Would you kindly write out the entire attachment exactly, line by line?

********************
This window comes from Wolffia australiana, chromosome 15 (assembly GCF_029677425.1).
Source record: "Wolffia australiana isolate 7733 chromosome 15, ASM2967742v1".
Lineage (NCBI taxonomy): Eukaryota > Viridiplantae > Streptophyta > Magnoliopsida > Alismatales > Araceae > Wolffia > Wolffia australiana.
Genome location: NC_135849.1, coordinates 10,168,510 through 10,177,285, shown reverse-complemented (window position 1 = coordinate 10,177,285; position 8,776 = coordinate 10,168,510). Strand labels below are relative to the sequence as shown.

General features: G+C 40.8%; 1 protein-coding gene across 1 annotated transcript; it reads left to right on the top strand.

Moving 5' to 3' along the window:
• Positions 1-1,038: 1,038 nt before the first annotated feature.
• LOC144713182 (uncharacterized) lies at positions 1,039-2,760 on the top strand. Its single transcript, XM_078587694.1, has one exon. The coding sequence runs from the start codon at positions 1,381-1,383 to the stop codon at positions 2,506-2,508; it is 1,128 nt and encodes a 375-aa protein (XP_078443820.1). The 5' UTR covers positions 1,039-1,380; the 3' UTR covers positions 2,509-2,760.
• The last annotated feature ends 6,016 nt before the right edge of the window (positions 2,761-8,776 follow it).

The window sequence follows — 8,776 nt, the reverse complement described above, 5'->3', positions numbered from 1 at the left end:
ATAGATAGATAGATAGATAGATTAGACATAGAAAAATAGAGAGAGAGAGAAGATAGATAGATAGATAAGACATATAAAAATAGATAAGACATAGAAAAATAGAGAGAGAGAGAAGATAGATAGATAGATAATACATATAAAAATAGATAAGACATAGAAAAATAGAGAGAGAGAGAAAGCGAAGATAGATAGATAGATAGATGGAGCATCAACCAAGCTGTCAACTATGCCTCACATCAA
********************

This window comes from Wolffia australiana, chromosome 15 (assembly GCF_029677425.1).
Source record: "Wolffia australiana isolate 7733 chromosome 15, ASM2967742v1".
Lineage (NCBI taxonomy): Eukaryota > Viridiplantae > Streptophyta > Magnoliopsida > Alismatales > Araceae > Wolffia > Wolffia australiana.
Genome location: NC_135849.1, coordinates 10,168,510 through 10,177,285, shown reverse-complemented (window position 1 = coordinate 10,177,285; position 8,776 = coordinate 10,168,510). Strand labels below are relative to the sequence as shown.

General features: G+C 40.8%; 1 protein-coding gene across 1 annotated transcript; it reads left to right on the top strand.

Moving 5' to 3' along the window:
• Positions 1-1,038: 1,038 nt before the first annotated feature.
• LOC144713182 (uncharacterized) lies at positions 1,039-2,760 on the top strand. Its single transcript, XM_078587694.1, has one exon. The coding sequence runs from the start codon at positions 1,381-1,383 to the stop codon at positions 2,506-2,508; it is 1,128 nt and encodes a 375-aa protein (XP_078443820.1). The 5' UTR covers positions 1,039-1,380; the 3' UTR covers positions 2,509-2,760.
• The last annotated feature ends 6,016 nt before the right edge of the window (positions 2,761-8,776 follow it).

The window sequence follows — 8,776 nt, the reverse complement described above, 5'->3', positions numbered from 1 at the left end:
ATAGATAGATAGATAGATAGATTAGACATAGAAAAATAGAGAGAGAGAGAAGATAGATAGATAGATAAGACATATAAAAATAGATAAGACATAGAAAAATAGAGAGAGAGAGAAGATAGATAGATAGATAATACATATAAAAATAGATAAGACATAGAAAAATAGAGAGAGAGAGAAAGCGAAGATAGATAGATAGATAGATGGAGCATCAACCAAGCTGTCAACTATGCCTCACATCAA